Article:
Common Mistakes with DIY Estate Plans
The internet offers all the information and tools we need at our fingertips to create our own estate plan, right? For most people, this is simply not true. Although your DIY “estate plan” may initially cost only $49.95, it may end up being much, much more expensive than an estate plan designed by an experienced estate planning attorney.
Wills are only one part of a comprehensive estate plan that fully protects you and your family. Even if your DIY will meets all your state’s requirements and is legally valid, the will alone is unlikely to be sufficient to address all of your estate planning needs. Furthermore, DIY packages you can buy online that purport to be comprehensive may not include important documents you may be unaware that you need.
DIY estate plans may not conform to the applicable law. The law that applies to estate planning is determined by each state—and there can be wide variations in the law from state to state. Although the forms you can find on the internet may claim to conform to your state’s law, this may not always be the case.
Your DIY estate plan may not account for changing life circumstances and different scenarios that could arise. For example, if you create a will in which you leave everything to your two children, what happens if one of those children dies before you? Will that child’s share go entirely to his or her sibling—or will it go to the child’s offspring? What if one of your children accumulates a lot of debt? Is it okay with you if the money or property the indebted child inherits is vulnerable to claims of the child’s creditors? What if your will states your daughter will receive the family home as her only inheritance, but it is sold shortly before you die? An experienced attorney can help you account for life changes like these.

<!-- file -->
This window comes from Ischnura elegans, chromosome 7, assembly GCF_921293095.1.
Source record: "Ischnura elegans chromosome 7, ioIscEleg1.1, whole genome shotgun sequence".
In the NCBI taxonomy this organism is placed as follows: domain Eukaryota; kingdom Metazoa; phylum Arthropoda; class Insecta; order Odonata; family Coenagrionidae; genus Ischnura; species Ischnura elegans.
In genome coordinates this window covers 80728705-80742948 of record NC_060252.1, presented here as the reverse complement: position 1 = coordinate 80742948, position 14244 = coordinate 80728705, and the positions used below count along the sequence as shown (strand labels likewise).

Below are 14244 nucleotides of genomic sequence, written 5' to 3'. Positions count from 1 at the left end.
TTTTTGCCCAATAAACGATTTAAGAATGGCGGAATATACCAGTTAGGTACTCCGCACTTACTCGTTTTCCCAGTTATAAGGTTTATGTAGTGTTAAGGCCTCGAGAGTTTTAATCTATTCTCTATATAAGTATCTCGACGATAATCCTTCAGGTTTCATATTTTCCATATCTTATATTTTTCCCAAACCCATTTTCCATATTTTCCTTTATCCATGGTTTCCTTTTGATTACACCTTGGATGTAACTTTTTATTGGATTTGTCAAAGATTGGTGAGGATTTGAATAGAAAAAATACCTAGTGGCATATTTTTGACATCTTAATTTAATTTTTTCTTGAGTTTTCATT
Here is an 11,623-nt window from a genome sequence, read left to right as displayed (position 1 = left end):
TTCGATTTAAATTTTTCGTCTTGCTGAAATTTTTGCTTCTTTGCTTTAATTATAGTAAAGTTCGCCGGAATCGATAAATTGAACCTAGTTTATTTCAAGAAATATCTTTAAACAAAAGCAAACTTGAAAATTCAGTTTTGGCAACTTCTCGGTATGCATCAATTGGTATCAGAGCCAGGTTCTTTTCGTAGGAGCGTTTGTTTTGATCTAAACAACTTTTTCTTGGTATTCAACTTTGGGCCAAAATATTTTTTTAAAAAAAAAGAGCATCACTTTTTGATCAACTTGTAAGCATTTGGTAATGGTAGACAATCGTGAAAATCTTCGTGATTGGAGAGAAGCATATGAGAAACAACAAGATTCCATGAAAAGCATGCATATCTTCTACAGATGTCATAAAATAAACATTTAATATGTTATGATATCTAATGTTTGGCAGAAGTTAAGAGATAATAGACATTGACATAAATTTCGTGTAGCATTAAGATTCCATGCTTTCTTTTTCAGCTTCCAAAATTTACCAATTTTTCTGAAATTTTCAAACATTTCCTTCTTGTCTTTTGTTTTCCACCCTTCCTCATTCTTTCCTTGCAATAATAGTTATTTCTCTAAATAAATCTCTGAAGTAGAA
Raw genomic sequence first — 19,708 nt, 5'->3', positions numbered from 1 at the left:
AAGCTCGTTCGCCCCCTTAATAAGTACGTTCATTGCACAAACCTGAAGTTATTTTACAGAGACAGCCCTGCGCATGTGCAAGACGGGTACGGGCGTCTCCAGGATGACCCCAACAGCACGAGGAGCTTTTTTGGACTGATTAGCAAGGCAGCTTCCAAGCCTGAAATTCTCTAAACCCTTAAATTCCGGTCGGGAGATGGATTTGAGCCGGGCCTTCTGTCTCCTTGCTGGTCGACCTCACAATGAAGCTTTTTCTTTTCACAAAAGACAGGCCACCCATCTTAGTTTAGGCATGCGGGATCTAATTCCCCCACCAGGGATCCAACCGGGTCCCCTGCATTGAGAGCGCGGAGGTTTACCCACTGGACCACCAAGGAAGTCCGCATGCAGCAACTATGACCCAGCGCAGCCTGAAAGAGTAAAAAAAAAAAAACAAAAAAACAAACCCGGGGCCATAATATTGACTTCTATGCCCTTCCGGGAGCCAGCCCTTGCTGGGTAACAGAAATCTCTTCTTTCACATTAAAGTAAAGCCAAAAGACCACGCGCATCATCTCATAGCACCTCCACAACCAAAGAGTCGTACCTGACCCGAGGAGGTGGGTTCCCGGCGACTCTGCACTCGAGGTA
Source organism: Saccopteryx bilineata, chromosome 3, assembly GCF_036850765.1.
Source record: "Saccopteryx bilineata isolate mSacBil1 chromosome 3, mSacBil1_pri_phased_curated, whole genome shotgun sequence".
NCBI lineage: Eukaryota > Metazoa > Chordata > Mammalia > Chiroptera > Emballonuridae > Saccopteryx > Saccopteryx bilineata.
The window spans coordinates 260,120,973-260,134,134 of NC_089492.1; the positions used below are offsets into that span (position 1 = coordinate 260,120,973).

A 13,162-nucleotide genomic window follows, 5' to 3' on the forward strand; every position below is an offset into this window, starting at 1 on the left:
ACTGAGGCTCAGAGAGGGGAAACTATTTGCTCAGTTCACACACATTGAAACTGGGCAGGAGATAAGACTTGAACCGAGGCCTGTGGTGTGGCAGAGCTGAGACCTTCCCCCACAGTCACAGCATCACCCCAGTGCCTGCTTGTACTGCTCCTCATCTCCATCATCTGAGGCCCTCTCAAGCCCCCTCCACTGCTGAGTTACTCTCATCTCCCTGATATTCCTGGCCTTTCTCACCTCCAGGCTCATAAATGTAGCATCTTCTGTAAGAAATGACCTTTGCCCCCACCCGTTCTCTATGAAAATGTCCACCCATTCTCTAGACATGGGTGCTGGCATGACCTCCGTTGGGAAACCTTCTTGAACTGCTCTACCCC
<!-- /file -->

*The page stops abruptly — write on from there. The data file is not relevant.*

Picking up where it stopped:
Assets may be left out of your estate plan. Many people do not realize that a trust is frequently a better estate planning tool than a will because it avoids expensive, time-consuming, and public court proceedings (i.e., the probate process) that would otherwise be necessary to transfer your money and property to your heirs after you pass away. Even if you have created a DIY trust, if you do not fund it, that is, transfer title of your money and property into the name of the trust, it will be ineffective, and your loved ones will still have to endure the probate process to finish what you started.
We Can Help A DIY estate plan can lead to a false sense of security because it may not achieve what you think it does. Call us today so we can help provide you and your family with the peace of mind that comes from knowing that you have an estate plan that accomplishes your goals and will avoid unnecessary headache later. (614) 429-1053